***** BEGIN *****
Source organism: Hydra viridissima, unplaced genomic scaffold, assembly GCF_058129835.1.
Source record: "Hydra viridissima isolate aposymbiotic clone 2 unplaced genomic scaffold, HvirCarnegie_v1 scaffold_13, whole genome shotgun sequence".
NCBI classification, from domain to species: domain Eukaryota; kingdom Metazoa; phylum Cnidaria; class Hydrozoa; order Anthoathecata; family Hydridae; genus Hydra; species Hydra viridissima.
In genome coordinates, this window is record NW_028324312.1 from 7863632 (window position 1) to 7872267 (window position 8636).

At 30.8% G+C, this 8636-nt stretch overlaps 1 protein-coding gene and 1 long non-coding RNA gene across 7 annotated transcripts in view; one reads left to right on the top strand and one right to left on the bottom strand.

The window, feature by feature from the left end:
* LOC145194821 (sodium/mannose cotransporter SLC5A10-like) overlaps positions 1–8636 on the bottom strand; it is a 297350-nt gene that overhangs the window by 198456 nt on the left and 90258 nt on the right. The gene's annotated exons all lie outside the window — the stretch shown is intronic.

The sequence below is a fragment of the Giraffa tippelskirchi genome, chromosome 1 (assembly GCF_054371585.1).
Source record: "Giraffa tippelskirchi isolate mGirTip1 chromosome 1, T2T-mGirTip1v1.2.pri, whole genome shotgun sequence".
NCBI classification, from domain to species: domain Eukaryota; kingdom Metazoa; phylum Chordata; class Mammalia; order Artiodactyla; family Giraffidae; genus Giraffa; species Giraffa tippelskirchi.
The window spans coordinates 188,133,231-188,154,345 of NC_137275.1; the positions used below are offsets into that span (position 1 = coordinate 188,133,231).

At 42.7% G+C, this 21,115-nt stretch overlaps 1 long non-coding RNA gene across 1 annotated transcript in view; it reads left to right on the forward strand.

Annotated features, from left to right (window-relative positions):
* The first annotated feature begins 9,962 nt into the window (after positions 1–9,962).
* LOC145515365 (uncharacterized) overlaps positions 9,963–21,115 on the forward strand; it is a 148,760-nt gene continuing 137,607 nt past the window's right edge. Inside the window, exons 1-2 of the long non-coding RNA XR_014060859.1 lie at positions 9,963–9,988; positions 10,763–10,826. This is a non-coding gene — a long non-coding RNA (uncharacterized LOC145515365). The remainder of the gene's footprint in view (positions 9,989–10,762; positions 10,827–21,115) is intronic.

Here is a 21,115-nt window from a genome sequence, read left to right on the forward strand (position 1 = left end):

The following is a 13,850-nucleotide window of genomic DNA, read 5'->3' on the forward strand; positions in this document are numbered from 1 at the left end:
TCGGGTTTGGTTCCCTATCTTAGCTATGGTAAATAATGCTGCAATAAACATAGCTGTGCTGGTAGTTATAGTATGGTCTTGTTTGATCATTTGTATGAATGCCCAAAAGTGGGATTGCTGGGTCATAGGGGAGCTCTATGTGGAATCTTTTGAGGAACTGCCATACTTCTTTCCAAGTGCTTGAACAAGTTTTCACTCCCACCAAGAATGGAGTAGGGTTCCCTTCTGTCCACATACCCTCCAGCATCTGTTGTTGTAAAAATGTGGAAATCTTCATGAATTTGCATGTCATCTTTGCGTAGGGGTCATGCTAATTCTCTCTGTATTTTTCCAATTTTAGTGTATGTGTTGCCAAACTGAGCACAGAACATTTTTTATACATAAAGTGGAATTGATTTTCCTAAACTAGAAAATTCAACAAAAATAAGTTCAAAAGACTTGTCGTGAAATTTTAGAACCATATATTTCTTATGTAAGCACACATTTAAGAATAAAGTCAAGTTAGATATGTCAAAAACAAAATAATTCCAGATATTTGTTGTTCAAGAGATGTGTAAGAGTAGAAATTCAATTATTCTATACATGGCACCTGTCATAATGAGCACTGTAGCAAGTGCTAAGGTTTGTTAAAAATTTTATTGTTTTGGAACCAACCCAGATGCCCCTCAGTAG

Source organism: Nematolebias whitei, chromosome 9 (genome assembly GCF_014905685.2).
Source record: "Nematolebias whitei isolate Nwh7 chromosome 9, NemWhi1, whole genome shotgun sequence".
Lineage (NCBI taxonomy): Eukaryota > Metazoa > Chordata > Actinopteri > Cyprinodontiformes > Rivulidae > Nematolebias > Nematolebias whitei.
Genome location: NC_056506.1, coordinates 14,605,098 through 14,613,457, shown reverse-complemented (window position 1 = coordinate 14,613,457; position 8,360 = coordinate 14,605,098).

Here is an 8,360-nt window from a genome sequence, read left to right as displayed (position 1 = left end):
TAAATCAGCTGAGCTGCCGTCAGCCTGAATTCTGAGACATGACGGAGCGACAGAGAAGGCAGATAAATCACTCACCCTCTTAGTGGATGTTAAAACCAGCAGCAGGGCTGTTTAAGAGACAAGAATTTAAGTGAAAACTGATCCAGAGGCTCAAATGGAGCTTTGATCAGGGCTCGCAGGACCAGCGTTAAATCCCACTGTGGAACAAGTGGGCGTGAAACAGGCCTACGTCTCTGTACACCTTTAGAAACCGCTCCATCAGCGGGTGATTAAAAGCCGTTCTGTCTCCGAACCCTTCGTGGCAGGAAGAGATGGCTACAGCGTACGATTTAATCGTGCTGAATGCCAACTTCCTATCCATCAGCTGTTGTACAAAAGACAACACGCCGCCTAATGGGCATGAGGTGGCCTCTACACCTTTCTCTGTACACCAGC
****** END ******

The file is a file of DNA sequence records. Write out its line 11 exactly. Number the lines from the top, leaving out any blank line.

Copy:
The window spans coordinates 188,133,231-188,154,345 of NC_137275.1; the positions used below are offsets into that span (position 1 = coordinate 188,133,231).